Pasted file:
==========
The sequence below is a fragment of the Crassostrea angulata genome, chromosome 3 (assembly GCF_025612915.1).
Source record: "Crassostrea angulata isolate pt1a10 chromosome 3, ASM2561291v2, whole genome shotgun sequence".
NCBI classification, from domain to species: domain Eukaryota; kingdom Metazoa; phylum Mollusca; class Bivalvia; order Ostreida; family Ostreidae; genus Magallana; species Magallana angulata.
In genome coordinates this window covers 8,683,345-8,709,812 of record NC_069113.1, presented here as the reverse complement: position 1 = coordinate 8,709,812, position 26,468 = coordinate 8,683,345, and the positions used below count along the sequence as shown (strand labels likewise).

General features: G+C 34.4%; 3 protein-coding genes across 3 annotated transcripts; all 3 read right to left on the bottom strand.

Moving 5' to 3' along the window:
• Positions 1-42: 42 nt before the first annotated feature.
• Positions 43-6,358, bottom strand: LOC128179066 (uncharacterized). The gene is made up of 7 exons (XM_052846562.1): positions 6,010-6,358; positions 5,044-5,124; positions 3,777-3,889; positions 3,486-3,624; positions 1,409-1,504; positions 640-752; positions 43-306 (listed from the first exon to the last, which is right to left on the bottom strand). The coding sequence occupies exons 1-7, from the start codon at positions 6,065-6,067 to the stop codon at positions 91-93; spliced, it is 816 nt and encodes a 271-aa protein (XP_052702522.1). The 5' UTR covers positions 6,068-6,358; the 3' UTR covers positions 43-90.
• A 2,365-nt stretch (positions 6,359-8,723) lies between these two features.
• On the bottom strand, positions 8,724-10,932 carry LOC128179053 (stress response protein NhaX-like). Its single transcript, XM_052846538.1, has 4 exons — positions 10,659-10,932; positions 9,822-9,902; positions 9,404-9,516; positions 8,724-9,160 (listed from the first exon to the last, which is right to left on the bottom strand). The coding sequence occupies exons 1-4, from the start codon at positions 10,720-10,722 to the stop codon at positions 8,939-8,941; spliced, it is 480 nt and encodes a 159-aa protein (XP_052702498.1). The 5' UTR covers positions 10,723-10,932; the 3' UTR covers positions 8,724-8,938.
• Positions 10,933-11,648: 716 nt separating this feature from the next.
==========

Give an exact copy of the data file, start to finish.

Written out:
The sequence below is a fragment of the Crassostrea angulata genome, chromosome 3 (assembly GCF_025612915.1).
Source record: "Crassostrea angulata isolate pt1a10 chromosome 3, ASM2561291v2, whole genome shotgun sequence".
NCBI classification, from domain to species: domain Eukaryota; kingdom Metazoa; phylum Mollusca; class Bivalvia; order Ostreida; family Ostreidae; genus Magallana; species Magallana angulata.
In genome coordinates this window covers 8,683,345-8,709,812 of record NC_069113.1, presented here as the reverse complement: position 1 = coordinate 8,709,812, position 26,468 = coordinate 8,683,345, and the positions used below count along the sequence as shown (strand labels likewise).

General features: G+C 34.4%; 3 protein-coding genes across 3 annotated transcripts; all 3 read right to left on the bottom strand.

Moving 5' to 3' along the window:
• Positions 1-42: 42 nt before the first annotated feature.
• Positions 43-6,358, bottom strand: LOC128179066 (uncharacterized). The gene is made up of 7 exons (XM_052846562.1): positions 6,010-6,358; positions 5,044-5,124; positions 3,777-3,889; positions 3,486-3,624; positions 1,409-1,504; positions 640-752; positions 43-306 (listed from the first exon to the last, which is right to left on the bottom strand). The coding sequence occupies exons 1-7, from the start codon at positions 6,065-6,067 to the stop codon at positions 91-93; spliced, it is 816 nt and encodes a 271-aa protein (XP_052702522.1). The 5' UTR covers positions 6,068-6,358; the 3' UTR covers positions 43-90.
• A 2,365-nt stretch (positions 6,359-8,723) lies between these two features.
• On the bottom strand, positions 8,724-10,932 carry LOC128179053 (stress response protein NhaX-like). Its single transcript, XM_052846538.1, has 4 exons — positions 10,659-10,932; positions 9,822-9,902; positions 9,404-9,516; positions 8,724-9,160 (listed from the first exon to the last, which is right to left on the bottom strand). The coding sequence occupies exons 1-4, from the start codon at positions 10,720-10,722 to the stop codon at positions 8,939-8,941; spliced, it is 480 nt and encodes a 159-aa protein (XP_052702498.1). The 5' UTR covers positions 10,723-10,932; the 3' UTR covers positions 8,724-8,938.
• Positions 10,933-11,648: 716 nt separating this feature from the next.